Given a rational number in the range , our objective is to construct a sequence of partial roots, , that converge to . For ,
PROOF: The claim is trivial for , and for ,
Our objective is to select root digits that preserve the invariants and . We derive two equivalent formulations of the latter inequality:
PROOF: The equivalence of (a) and (b) follows from Lemma 14.2.1:
We shall once again pursue a table-based approach to the selection of . As suggested by the similarity between the partial remainder recurrence formulas for division and square root, and between the bounds and Condition (b) of Lemma 14.2.3, we shall find that in various cases of interest, the same table may be used for both, with the variable used for the table index in the square root computation in place of the constant . This imposes a bound, however, on , the term that distinguishes the two formulas. Consequently, the table is used to derive for , for some , after the first iterations are performed by some other method.
The following lemma guarantees that if , then the same bounds are satisfied by all subsequent and that for all , :
(a) If , then .
(b) If and , then .
PROOF: Since is an integral multiple of , implies .
Suppose . By Lemma 14.2.2,
With replaced by in Lemma 14.2.2 (c), our objective may be formulated as follows:
Given positive integers and and rational numbers and such that and , find such that and for all , if , then
We have the following formulation of the requirements of a square root digit selection table for a given iteration , analogous to Definition 14.1.1:
(b) If , then
(c) If , then
PROOF: Consider the following four lines in the -plane:
We must show that the upper bound
On the other hand, if
. If the
slope is positive, then every point
lies below , since
The analysis of the lower bound,
The preceding results of this section may be summarized:
PROOF: We shall prove by induction that for , and . Suppose that these conditions hold for . Then by Lemma 14.2.2, by Lemma 14.2.3, and consequently, for some and , and . Therefore, by hypothesis, and
We shall develop a procedure for generating a table for a given radix that meets the requirements of both division and square root, of minimal dimensions and with minimal . In Section 14.3, we turn to the problem of generating the initial partial quotient and remainder, and .
First we note that any table that meets the requirements for square root extraction may be used for division as well:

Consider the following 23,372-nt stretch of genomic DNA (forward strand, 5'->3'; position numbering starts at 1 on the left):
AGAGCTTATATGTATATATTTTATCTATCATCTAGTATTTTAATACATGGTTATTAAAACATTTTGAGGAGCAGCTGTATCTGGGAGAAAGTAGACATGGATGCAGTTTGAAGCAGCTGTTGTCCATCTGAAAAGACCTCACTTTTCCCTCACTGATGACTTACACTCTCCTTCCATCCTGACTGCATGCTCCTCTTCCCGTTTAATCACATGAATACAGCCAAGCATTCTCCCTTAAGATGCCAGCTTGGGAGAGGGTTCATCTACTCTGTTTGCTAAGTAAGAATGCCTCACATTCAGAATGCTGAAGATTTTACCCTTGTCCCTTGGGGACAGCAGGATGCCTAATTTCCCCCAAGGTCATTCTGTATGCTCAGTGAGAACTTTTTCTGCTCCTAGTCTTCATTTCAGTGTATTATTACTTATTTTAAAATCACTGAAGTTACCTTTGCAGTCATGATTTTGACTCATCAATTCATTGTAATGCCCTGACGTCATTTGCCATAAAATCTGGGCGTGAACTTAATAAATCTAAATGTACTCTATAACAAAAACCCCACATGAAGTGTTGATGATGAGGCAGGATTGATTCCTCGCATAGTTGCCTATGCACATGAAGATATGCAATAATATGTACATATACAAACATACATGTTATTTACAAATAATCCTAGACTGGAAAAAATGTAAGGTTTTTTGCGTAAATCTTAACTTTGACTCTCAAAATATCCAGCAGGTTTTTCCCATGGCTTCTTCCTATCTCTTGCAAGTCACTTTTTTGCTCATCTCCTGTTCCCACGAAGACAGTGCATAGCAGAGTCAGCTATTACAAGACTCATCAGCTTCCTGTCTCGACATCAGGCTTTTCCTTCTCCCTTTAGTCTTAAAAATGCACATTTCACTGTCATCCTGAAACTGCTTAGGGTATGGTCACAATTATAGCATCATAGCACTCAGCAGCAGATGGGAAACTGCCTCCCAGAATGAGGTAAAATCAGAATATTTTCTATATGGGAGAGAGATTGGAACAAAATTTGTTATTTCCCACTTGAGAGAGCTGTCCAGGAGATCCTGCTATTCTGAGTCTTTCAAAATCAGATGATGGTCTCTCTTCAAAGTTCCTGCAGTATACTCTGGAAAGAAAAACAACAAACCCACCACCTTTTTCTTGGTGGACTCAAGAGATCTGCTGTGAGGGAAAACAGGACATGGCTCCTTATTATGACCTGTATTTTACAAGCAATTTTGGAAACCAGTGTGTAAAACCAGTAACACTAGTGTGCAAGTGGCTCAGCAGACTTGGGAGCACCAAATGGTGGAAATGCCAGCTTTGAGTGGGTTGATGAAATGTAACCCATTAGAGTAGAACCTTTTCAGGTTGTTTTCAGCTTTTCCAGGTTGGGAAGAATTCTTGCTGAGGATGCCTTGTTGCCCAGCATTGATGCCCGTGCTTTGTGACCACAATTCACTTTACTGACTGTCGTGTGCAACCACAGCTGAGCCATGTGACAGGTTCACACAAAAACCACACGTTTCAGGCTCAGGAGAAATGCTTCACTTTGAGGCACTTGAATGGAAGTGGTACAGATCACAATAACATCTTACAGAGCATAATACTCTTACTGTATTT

PROOF: Suppose that
While Definition 14.2.1 provides a procedure to determine whether a square root table is admissible for a given iteration , we would like a procedure for determining admissibility for all sufficiently large . This is provided by the following:
(c) If , then
A -admissible table is essentially one that is admissible for every iteration :
(a) If is a -admissible radix- SRT table, then for all , is an admissible SRT square root table for iteration k.
(b) Let be an admissible radix- SRT square root table for iteration k for all and let
PROOF: Suppose that satisfies Definition 14.2.2. Let and
Now suppose is an admissible SRT square root table for every iteration and let be defined as above. Let
Thus, for given , , , and , Definition 14.2.2 may be used to determine whether there exists a table that is admissible all square root iterations , and consequently for division as well. If such a table does exist, then it may be generated by the same procedure that was developed for division tables:
PROOF: Let , , and
Suppose that if , then the conclusion of the lemma holds. Then clearly, the requirements of Definition 14.2.2 are satisfied by max.
Conversely, suppose that some satisfies Definition 14.2.2 and that . Then and , where
If for a -admissible table , then as noted in the proof of Lemma 14.2.4, must lie above the line . Consequently, in addition to the criterion given in Section 14.1, the staircase that separates the regions and must lie above that line.
Consider the division table of Figure 14.1. Since the lower left vertex of lies on , this point does not lie above ; therefore, this is not a -admissible square root table for any positive . Moreover, the same is true of every radix-4 table for every . There does, however, exist a 2-admissible table. This is confirmed by execution of the function ExistsDivSqrtTable, displayed in the appendix, which implements the procedure specified by Lemma 14.2.7. Such a table may be generated by executing SRTTableEntry.
Now consider the radix-8 table of Figure 14.2. Since the lower right vertex of lies on the line , this table cannot be used for the square root. As confirmed by ExistsDivSqrtTable, however, there exist both and 2-admissible radix-8 tables.
David Russinoff 2017-08-01